- Metro Last Light
- The Last of Us
- Bioshock Infinite
- Saints Row IV
- Monster Hunter 3 Ultimate
- Fire Emblem Awakening
- Papers, Please
- Year Walk
- The Swapper
- Assassin's Creed IV Black Flag
1. Metro Last Light
Everyone should try the Metro games. Exploring the metro systems of post-apocalyptic Russia is exciting, tense, and strangely enjoyable. I prefer to play them in Ranger mode where there is no HUD and I have to glance at my gun's clip to know how little ammunition I have. Everything from hoarding ammunition for survival, paying for essential equipment with that ammunition, and using a hand crank to keep my flashlight powered adds to this gritty world in some great and unique ways. Even the story behind the game's development is incredible. Look it up.
2. The Last of Us
This was one of those rare games that managed to really satisfy me. The narrative and character arcs were great, it looked terrific, and I enjoyed the tension a great deal. I'm tired of zombies at this point, but The Last of Us made it work by doing what Robert Kirkman does with The Walking Dead books: it focused on characters and human drama to build tension , dread, and excitement. I'm looking forward to the DLC and in a time where I have less time to play games and so much else to look forward to, that says something for me.
3. Bioshock Infinite
I finished Infinite just before leaving on a business trip for Seattle. I was so enjoying picking the story apart the story in my head that I was thrilled when a friend called me while I was waiting for my plane. We talked for about an hour and even that was only the start of a larger conversation we would have later. I reveled in exploring every inch of Columbia, this grand city in the sky. I've read the critiques of the story and they have merit, but Ken Levine still succeeded at creating something only a select few are even trying, telling a complex narrative. The only thing keeping this from topping my list is the actual gameplay, a damning criticism for a game to be sure. The loose shooting and bullet sponge enemies--that are often engaged in obvious arena-style combat sections--were less and less fun as I moved forward. However, I wanted to see and hear more of what Columbia had to offer--those old time classic songs!--so I paid my dues and pushed onward.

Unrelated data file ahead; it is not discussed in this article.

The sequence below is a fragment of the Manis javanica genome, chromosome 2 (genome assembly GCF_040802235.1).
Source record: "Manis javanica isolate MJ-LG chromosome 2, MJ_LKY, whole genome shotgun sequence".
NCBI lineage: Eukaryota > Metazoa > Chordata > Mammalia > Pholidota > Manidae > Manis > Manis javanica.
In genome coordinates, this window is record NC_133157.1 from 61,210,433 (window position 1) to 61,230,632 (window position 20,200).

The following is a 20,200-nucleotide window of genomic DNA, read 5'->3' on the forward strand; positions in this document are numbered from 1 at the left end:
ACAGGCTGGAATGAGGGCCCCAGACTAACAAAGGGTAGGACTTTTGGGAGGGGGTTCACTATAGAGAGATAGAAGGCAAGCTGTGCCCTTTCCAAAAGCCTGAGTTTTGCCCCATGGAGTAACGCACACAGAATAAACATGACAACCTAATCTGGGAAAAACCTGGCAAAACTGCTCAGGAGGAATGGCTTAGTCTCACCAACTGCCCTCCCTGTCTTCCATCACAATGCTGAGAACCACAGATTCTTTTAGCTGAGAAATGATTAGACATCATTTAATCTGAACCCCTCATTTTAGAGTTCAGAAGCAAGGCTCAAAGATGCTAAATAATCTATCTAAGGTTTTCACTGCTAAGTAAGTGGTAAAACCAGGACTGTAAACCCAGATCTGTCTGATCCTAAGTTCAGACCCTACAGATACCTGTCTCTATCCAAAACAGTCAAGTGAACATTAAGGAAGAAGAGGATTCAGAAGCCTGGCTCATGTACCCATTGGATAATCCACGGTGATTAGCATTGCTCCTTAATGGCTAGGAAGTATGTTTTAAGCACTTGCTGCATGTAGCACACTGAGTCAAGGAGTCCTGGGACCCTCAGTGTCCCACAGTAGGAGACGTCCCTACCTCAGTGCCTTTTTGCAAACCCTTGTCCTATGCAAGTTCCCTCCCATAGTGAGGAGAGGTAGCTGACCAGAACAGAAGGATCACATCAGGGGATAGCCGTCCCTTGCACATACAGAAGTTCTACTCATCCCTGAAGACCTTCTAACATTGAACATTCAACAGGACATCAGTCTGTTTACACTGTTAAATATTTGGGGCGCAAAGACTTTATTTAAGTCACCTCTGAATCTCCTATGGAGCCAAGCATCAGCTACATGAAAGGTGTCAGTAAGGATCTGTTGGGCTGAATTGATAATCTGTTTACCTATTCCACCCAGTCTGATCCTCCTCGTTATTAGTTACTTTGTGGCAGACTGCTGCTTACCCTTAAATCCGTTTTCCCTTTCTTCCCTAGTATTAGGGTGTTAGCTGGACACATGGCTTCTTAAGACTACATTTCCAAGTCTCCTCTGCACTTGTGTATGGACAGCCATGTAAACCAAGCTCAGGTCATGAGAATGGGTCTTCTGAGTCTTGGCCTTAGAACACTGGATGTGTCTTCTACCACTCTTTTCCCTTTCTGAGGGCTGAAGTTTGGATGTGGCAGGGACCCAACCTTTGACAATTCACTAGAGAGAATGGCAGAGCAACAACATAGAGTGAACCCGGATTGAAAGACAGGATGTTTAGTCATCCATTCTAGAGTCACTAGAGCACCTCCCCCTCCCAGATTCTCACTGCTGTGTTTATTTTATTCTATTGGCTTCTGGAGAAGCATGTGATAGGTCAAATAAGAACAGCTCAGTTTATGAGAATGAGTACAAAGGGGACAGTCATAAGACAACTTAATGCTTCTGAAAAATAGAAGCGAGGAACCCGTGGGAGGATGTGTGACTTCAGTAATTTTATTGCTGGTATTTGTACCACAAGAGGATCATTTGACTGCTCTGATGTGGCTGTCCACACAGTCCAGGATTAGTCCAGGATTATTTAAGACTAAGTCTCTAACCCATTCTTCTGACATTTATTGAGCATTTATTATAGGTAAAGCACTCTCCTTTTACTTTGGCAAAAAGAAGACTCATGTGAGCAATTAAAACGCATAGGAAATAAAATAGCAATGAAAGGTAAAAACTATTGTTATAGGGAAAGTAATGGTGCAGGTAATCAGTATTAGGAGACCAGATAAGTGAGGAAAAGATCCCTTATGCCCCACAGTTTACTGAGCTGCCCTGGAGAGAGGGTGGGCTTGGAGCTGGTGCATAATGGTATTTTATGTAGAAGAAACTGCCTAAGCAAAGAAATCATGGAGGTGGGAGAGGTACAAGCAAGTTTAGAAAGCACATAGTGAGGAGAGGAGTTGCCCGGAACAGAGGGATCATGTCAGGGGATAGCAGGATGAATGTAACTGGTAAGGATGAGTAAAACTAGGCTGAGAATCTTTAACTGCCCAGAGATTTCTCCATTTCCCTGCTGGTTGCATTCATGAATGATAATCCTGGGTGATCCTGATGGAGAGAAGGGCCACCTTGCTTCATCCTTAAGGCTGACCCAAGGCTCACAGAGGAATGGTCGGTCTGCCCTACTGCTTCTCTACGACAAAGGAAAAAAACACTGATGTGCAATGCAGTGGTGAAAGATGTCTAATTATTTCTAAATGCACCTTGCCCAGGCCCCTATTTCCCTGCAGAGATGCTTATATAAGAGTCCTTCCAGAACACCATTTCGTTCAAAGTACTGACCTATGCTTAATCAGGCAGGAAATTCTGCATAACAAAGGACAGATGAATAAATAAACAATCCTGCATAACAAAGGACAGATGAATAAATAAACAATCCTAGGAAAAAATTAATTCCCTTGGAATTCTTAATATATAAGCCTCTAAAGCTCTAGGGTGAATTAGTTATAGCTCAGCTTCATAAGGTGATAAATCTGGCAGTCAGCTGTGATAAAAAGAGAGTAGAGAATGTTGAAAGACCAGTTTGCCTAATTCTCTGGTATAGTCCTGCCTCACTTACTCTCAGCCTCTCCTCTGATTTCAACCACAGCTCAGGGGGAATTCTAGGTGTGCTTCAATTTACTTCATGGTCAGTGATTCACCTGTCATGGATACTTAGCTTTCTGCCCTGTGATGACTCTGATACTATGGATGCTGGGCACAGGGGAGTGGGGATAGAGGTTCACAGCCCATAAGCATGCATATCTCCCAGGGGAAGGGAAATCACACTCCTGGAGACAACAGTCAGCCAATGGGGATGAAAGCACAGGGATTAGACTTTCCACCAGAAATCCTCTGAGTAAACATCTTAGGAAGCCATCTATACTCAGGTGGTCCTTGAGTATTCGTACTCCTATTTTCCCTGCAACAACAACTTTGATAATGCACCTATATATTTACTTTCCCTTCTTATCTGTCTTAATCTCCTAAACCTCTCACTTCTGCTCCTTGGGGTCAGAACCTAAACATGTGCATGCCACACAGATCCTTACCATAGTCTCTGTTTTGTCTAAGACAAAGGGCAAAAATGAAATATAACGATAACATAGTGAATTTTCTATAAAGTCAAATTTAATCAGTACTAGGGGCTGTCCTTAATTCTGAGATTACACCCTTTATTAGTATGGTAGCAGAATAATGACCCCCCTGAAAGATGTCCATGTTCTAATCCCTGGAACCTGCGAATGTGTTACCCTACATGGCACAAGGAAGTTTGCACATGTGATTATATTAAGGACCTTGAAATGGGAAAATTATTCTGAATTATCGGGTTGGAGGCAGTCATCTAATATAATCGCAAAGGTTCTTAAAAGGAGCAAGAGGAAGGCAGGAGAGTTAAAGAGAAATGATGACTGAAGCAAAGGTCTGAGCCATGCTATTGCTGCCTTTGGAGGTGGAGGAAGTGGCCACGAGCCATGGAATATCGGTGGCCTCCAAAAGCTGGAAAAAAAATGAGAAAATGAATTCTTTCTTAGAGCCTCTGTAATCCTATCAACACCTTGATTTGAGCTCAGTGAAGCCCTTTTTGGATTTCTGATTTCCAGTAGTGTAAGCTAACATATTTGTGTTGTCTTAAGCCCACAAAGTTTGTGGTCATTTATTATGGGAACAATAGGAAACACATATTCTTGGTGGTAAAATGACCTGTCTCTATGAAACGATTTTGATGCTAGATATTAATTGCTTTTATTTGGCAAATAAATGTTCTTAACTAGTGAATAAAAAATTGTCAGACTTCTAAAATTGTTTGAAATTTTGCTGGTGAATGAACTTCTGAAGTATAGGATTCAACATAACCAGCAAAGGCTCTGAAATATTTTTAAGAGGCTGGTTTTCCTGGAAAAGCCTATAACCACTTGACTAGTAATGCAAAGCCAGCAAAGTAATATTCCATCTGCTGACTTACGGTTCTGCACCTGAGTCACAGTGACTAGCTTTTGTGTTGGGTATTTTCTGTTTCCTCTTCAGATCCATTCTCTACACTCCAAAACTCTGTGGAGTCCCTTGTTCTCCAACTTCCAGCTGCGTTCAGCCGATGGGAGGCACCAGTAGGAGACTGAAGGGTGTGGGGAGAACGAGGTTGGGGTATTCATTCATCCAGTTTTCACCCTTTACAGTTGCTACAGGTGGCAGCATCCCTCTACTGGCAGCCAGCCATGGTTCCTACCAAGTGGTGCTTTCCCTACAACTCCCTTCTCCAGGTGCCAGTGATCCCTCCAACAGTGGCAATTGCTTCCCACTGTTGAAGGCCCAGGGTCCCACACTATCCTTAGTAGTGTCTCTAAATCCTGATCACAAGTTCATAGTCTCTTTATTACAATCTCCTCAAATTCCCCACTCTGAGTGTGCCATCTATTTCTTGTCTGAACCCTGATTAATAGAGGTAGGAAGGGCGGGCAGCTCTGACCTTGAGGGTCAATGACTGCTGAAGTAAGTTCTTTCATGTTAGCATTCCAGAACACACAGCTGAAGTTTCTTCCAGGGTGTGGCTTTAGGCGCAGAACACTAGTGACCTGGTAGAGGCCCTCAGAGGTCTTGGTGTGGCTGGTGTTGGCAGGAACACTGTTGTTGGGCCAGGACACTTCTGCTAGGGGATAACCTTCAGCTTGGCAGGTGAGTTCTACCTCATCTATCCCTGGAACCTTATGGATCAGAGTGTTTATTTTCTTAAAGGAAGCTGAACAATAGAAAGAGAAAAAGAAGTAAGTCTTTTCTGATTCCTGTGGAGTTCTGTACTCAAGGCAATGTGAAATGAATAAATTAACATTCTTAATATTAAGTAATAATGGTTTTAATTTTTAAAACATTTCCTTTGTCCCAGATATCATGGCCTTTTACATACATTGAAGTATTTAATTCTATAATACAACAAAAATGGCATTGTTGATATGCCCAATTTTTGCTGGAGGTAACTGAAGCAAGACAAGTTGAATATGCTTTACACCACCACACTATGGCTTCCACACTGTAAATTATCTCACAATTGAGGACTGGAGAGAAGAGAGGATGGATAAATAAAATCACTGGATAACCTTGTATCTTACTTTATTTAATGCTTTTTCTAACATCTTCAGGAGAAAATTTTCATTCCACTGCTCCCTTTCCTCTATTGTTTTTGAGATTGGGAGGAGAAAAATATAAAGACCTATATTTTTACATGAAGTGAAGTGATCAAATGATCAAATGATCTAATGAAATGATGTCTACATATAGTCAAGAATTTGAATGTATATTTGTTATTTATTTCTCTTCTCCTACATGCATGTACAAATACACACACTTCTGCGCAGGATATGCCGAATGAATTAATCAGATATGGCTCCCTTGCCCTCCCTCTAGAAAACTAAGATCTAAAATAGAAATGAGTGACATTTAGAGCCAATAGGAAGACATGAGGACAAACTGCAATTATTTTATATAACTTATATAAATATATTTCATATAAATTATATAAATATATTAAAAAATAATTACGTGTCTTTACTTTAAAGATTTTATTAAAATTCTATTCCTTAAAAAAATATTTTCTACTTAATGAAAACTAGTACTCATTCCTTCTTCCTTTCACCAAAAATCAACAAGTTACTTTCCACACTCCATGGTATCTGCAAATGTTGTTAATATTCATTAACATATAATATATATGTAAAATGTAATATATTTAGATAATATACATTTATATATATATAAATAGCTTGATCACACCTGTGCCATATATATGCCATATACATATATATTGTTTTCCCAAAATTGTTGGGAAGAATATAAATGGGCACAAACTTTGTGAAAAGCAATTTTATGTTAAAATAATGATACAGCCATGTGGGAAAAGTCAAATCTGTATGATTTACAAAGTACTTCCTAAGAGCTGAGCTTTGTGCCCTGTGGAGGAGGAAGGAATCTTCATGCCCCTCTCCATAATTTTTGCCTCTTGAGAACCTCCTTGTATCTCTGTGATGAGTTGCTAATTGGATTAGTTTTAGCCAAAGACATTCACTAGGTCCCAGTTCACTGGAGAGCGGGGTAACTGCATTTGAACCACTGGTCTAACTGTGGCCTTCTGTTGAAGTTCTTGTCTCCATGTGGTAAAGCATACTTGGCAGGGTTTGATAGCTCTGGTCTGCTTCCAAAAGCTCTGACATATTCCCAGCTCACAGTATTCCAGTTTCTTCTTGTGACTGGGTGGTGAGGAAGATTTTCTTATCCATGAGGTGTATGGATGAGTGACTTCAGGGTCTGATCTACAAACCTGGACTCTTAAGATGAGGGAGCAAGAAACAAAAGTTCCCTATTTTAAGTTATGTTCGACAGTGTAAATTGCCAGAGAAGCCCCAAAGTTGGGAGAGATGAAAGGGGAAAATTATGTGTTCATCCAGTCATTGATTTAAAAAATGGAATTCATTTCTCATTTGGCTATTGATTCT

4. Saints Row IV
Oh, Saints Row. Such a video game of a video game. I've never had this much fun exploring a cityscape. The game had everything I needed for dumb fun: stupid jokes, ridiculous radio stations in my head, the ability to jump over buildings and fly, and a lot of silly weapons and things to shoot at. I won't spend a breath trying to defend the story, but then again I can barely remember it. The memory of this game makes me smile and that's really what Saints Row is all about.
5. Monster Hunter 3 Ultimate
I never thought I'd ever play a Monster Hunter game, but I wanted to test the waters of different genres and game types. It turns out I really, really like Monster Hunter. I played it on the Wii U, carried it with me on my 3DS, and went way out of my way to develop strategies and different sets of armor and weapons. After over 100 hours I realized why I liked it. It was scratching my MMO itch without requiring me to find dozens of other people to work with to hunt a grand beast. The big disappointment for me was I was deep into the late game and still HR2. When I went to try to level-up I had to take on quests from 80 or 90 hours ago and I couldn't bring myself to do that. This eventually led to me playing less and less, but I'm ready for the next game.
6. Fire Emblem Awakening
Last year's XCOM: Enemy Unknown primed me for this game. I wanted to avoid playing too much XCOM so wouldn't be tired of it when the expansion was released, so Fire Emblem Awakening came at a perfect time. I played through it on Hard + Classic. It was brutal and a lot of fun.
7. Papers, Please
Lucas Pope created Papers, Please. I owe Lucas Pope a thank you for some of the most bureaucratic fun I've had all year. I was constantly stopping to remind myself that the game I was playing was basically a re-skinned version of the least enjoyable parts of my own job and yet I was still having fun. The way the story played out was interesting, if a little depressing. But that's the balance of Papers, Please: there's fun here, but you can't put on your finger on why stamping passports is fun and then you're making some terrible decisions about strangers and your own family all while dealing with some funny and ridiculous individuals. Somehow this came together to keep me engaged and interested. Papers, Please is a singular game that was a highlight of 2013. Glory to Arstotzka!
8. Year Walk & the Year Walk Companion App
I tried to play this game exclusively with headphones and in the dark. The crunch crunch crunch of the snow as you walked, diorama-like art style, and creepy atmosphere made me want to lean into the game. Part puzzler, part horror game, Year Walk is an outstanding game. The game doesn't even end at the end. You can switch over to the Year Walk Companion app, your introduction and study aid to the Swedish folklore referenced in the game, and enter a code to unlock even more of the game. Playing it on an iPad actually adds to the experience because it allows for the jump scares to really get at you. When you have to have your hands holding the screen you can't back away. It's amazing the Simogo managed to release Year Walk and another great original game this year, Device 6.
9. The Swapper